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Dec 03

5 tips for dealing with a loved one with dementia

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Across the US, there has been an increase in reports of mistreatment to elderly people, and there are likely to be many more undocumented cases. Those with dementia can be difficult to deal with, and so they are often at a high risk of abuse if you have a loved one with dementia who has moved into a nursing home. It is important that you know the signs and act quickly and correctly. You can find out more on this website.

As we learn more about people with dementia, there are certain best practices that can help you to cope with increasingly difficult behavior. Following these tips will not only help to relieve stress for yourself and your loved one, but it will also give you a good idea of what to look for with interactions with care staff.

 

Know when to correct them and when to agree

As people start to lose their memory, they can become very confused. This can be very upsetting for them. If they are crying for their mum, comfort them, and don’t correct them if they believe she is still alive. They may repeat themselves and want to go home. Sometimes it’s ok to lie and tell them they will go home soon. They will likely forget what you have told them, and comforting them in the moment is more important. Other times, you may want to correct them. Tell them who you are or remind them they that are in a home so that they can be looked after. Everyone is different, so learn what works best for them.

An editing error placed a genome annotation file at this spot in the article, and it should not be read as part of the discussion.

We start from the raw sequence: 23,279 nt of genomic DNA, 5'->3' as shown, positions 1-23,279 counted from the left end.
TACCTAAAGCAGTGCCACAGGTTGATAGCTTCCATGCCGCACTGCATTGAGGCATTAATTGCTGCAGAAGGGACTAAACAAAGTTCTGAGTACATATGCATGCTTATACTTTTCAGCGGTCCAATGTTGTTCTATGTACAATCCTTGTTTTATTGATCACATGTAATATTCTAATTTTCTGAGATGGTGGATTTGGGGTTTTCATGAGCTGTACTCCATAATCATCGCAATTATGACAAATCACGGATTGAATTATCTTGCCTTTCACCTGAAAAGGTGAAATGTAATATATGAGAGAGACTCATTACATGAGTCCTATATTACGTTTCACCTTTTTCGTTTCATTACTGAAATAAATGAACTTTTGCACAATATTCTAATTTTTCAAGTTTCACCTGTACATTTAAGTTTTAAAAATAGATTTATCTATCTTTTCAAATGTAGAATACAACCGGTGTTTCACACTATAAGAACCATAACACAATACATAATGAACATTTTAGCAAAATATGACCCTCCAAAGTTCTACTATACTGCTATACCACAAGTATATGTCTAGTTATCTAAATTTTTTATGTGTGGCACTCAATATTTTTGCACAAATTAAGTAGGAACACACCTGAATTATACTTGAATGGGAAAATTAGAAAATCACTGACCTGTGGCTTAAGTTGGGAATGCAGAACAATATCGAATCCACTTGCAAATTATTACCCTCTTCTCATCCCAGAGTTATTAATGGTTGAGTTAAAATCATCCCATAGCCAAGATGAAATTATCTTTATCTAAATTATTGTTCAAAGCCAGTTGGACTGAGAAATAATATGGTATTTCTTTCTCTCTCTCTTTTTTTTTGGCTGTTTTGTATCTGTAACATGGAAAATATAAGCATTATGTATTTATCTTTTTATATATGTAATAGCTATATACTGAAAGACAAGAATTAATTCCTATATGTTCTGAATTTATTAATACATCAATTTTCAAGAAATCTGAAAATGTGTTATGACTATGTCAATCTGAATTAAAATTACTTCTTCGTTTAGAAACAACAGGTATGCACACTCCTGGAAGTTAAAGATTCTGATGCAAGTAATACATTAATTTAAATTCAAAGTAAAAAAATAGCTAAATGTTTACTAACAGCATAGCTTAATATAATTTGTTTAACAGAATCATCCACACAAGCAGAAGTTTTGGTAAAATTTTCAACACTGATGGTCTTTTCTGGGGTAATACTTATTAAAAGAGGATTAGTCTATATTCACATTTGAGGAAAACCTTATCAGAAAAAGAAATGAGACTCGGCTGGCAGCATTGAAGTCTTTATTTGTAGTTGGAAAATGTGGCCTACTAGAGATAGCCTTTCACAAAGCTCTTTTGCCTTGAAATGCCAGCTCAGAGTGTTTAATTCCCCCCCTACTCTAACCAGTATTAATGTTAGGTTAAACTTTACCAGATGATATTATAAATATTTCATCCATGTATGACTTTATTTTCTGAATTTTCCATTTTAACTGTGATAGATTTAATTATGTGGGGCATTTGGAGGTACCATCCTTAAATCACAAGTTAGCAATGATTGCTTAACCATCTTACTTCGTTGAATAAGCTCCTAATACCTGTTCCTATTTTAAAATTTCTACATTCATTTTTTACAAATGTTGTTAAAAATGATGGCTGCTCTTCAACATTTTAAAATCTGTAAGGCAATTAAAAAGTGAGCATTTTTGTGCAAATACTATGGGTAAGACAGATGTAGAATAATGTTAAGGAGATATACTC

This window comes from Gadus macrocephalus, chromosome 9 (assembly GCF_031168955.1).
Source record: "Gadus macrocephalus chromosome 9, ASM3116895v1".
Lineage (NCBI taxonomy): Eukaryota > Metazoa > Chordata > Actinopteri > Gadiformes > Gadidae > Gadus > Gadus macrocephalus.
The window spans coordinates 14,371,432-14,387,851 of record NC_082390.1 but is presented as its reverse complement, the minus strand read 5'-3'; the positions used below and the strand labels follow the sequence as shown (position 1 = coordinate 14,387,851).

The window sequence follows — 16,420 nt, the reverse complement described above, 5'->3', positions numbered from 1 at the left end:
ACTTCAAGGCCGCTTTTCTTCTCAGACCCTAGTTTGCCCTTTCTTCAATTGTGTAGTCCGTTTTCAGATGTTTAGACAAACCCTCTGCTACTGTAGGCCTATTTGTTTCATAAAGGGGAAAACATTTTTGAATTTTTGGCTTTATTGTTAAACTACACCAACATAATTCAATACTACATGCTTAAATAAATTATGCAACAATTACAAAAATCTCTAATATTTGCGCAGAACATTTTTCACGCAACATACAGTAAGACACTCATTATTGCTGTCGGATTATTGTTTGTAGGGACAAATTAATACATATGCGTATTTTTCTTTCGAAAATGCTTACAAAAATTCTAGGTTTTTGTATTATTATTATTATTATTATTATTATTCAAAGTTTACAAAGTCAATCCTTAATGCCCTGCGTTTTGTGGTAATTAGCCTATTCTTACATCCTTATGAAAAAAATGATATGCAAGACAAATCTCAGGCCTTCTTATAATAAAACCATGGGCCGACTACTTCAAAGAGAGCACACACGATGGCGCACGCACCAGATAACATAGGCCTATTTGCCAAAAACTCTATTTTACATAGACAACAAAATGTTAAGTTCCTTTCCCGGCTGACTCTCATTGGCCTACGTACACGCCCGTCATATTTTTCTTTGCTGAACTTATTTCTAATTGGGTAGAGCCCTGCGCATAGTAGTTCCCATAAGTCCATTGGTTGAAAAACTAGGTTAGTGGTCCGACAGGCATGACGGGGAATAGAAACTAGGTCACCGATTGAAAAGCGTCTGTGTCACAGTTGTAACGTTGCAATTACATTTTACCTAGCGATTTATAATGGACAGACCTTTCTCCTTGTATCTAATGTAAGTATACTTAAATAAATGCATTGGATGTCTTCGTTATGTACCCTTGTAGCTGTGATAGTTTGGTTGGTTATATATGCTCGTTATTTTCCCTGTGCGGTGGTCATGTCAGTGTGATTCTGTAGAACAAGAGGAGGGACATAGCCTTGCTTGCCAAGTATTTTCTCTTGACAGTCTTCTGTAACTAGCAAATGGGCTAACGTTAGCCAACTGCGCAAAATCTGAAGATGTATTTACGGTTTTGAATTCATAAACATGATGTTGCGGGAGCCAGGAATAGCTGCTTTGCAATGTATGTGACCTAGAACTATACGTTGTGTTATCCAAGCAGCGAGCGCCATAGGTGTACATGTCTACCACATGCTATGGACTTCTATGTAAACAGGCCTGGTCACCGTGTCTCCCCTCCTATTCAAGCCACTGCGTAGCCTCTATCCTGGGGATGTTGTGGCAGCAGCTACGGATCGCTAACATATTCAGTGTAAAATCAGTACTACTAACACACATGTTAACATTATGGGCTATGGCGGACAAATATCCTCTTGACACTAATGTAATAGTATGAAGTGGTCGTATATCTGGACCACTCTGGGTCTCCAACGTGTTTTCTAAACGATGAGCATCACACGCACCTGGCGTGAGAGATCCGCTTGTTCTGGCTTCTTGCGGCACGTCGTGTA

Do not shout at them

Sometimes people with dementia may get angry and shout at you or even become aggressive. Be sure that you are safe and get help from a carer if needed. However, don’t match their aggression. Try to stay calm and speak to them softly. If you clearly become agitated, this will likely make them worse. You can find some tips on how to calm them down here.

 

Repeat yourself, repeat yourself

It may be frustrating, but they may continually forget what you have told them. Keep reassuring them and repeat yourself if necessary.

 

Talk to them and hold their hand

Especially if you are visiting them with other people, be sure not to exclude them. This can make them feel excluded and lonely. They can become frustrated when they do not know what you are talking about. Be sure to keep bringing your attention back to them. After all, you are there to see them. Speak clearly and about one thing at a time. Keep eye contact with them and use their name. Stay calm and caring, and comfort them if you can. Sometimes it can be hard to think about things to talk about with them. It may be that you can’t have the same sort of conversations that you used to have with them. If you need some ideas, click here.

 

Walk with them

If they get up to walk around, as long as they are safe to do so, walk with them. They may just need to stretch their legs or use the toilet. Being sat down all day can become boring and frustrating. They may not know where they are going, so walk with them and keep them safe.

 

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